Obejas: I didn't really ... The next thing that I became interested in was journalism because in high school I got involved with a high school newspaper. We had a very active high school newspaper. We were a very rebellious high school newspaper. We did a lot of stuff that the administration and want us to do which was exciting. We got into a lot of trouble, you know, by virtue of that which was of course made it all the more attractive. And I loved the sort of activist bent of journalism, that is that journalism can enact change and it can can cause people to think about things differently.

Obejas: When I got to college I, by accident really, I couldn't get into a poetry workshop because they were all full and I ended up signing up for a fiction workshop with a Jewish Polish professor who wore a bow tie and who referred to every single person in his class by their last name. So of course I was Miss Obejas. Melvin Platensky. And Dr. Platensky was running this fiction workshop and you know we never should have gotten along but I adored him. He really taught me about story and about how to move into fiction.

Obejas: I remember a lot of my first drafts I was still thinking in journalists' terms and I would defend the actions and the story by saying, "But that's how it really happened." And he would say, "It doesn't matter. You're the god of the story. You can do whatever you want. You can make it happen. You know anything can happen." So I started writing fiction and really enjoying writing fiction.

Obejas: Translation is a really kind of a perverse thing that happened. It took me a long time to realize that I've been translating for a really long time because I've been translating translated from my parents. You know, when we had to place a call to Cuba I was the person who had to talk to the international operator, oftentimes official papers came in and I would be the person who would have to explain to my parents. My parents are professionals and there were English speakers. But obviously when, you know, a kid you absorb language like a sponge. It's a very different thing and you get all the nuances that you don't get when you learn languages as an adult. You learn language intuitively as a child. And so I was doing a lot of interpreting for them. I didn't realize that's what I was doing. I was just sort of bridging for my parents. So I always had this facility and I used it but I didn't really understand it as such. When I started doing creative writing as a practice, I began to translate poems just for the sake of doing the close reading that's required of translating. And when I worked as a journalist at the Tribune I oftentimes would translate for the Spanish language section and things like that, but I didn't see myself as a translator.

Obejas: It wasn't until I edited an anthology called Havana Noir where I sort of by accident ended up translating 13 of the 18 stories that I had to sort of grapple with this notion of being a translator in the world. My editor and I hadn't realized that there would be a translation component when we came up with a contract for the project and in fact we had to sort of back up and say well actually, you know, you have to pay me now for this extra thing I did. And there was no qualm. I mean, they they were happy to pay me. These guys are great. But it was just not, it hadn't even enter our minds when we started talking about this. And then I sort of entered the world as a translator which was a really curious thing. And then the next thing that happened was sort of momentous which was that I was hired to translate Junot Diaz and then that became a very big deal. And I had to sort of take the label and, you know, adopt it and claim it and embrace it and say I guess I do this.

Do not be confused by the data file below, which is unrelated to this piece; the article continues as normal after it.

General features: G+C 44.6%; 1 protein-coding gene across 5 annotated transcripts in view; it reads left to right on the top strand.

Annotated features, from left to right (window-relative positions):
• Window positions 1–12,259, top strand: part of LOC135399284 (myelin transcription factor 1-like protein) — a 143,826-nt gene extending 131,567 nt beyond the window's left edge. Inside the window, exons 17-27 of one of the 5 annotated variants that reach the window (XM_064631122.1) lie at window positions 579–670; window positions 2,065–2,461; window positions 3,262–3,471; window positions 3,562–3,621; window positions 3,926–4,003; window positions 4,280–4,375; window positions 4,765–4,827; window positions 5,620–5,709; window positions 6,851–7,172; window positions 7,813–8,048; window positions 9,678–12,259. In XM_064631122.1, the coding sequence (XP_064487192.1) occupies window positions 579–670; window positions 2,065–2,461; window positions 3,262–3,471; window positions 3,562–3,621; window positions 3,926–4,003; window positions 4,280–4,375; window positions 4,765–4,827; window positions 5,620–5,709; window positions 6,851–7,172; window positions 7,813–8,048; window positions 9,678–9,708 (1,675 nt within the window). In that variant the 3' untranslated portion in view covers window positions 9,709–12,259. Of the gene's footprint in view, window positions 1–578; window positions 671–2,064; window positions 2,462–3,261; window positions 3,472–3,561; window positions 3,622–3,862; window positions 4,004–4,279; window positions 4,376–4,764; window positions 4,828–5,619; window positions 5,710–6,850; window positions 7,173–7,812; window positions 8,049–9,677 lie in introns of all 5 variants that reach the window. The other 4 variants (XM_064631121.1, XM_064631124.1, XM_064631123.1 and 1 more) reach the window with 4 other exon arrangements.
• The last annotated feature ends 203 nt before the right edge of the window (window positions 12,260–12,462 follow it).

Grillot: So I'm going to follow up on this notion of translation of course and in a second. And particularly what you said grappling with the title and taking the label. But let's let's talk about Cuba first your Cuban heritage. You've also written a title, "This Is What Happened in Our Other Life," a chapbook by that title. Is that kind of referring to ... I mean how much you remember about Cuba you said you left there or at least I read on your website maybe that you left at a young age I think...

Obejas: I left at a very young age. I left when I was six and a half. We came by boat, middle of the night, whole thing. Got lost at sea, were rescued by an American oil freighter. But I went back as an adult in 1995 and then I made many many many many many many many many many many visits after that. And in 1999 I went back to Cuba to live. So my memories of early Cuba are very much tainted by my adult experience and, you know, functioning as a citizen in Cuba and being a part of Cuba. I was born in Cuba. I don't just have Cuban heritage. I was born in Cuba. I am a Cuban citizen. I have a Cuban passport. I'm also an American citizen. I also have an American passport.